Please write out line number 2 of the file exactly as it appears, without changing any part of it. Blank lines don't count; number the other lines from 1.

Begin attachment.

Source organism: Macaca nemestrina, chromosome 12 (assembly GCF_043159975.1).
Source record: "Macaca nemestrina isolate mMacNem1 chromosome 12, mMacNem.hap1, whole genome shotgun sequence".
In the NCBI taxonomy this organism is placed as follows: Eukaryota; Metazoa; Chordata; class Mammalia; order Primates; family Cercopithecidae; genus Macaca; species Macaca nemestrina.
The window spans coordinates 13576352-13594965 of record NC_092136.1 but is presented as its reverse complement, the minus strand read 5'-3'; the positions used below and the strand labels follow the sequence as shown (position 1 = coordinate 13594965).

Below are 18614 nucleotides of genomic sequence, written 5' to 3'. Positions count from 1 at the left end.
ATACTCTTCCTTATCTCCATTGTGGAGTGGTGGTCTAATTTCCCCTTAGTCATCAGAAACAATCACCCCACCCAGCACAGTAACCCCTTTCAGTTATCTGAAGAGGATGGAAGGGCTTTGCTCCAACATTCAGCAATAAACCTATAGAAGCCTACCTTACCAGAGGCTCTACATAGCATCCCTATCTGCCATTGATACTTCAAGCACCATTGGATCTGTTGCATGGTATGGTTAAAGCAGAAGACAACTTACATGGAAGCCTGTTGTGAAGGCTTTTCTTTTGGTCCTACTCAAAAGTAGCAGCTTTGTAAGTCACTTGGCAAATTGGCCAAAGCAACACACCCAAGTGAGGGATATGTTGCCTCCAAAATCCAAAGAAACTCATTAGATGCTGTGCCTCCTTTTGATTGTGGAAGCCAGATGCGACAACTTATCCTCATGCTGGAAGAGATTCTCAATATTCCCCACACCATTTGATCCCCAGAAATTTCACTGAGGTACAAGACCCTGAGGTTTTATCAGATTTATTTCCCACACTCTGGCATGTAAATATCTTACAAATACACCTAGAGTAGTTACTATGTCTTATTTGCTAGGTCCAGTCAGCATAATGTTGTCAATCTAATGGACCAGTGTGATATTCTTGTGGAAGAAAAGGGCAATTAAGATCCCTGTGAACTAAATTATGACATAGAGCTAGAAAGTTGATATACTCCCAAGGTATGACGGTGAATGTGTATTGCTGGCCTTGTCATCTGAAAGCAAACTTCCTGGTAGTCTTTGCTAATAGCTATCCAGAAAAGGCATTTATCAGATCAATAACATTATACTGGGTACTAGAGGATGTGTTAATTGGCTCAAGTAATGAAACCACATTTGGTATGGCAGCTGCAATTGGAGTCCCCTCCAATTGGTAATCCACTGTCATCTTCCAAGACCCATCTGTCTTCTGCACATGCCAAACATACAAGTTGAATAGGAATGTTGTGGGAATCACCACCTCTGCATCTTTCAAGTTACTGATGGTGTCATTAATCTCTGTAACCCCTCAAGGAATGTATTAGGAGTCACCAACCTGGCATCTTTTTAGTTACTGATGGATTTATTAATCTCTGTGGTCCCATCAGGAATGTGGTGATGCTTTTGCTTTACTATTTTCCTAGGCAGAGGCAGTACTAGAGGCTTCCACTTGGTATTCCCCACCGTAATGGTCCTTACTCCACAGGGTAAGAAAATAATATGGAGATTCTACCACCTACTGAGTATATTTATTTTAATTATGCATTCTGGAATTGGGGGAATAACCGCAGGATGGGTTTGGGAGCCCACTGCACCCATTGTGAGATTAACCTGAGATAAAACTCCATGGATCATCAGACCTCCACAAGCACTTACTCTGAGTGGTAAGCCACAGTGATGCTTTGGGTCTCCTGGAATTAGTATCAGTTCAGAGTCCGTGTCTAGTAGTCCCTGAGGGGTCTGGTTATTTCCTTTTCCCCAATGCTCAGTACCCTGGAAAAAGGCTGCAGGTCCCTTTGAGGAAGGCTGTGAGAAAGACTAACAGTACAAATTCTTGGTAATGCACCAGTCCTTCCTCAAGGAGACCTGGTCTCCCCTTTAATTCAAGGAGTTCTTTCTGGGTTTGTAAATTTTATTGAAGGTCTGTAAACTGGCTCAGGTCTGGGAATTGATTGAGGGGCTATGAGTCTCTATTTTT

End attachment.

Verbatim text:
Source record: "Macaca nemestrina isolate mMacNem1 chromosome 12, mMacNem.hap1, whole genome shotgun sequence".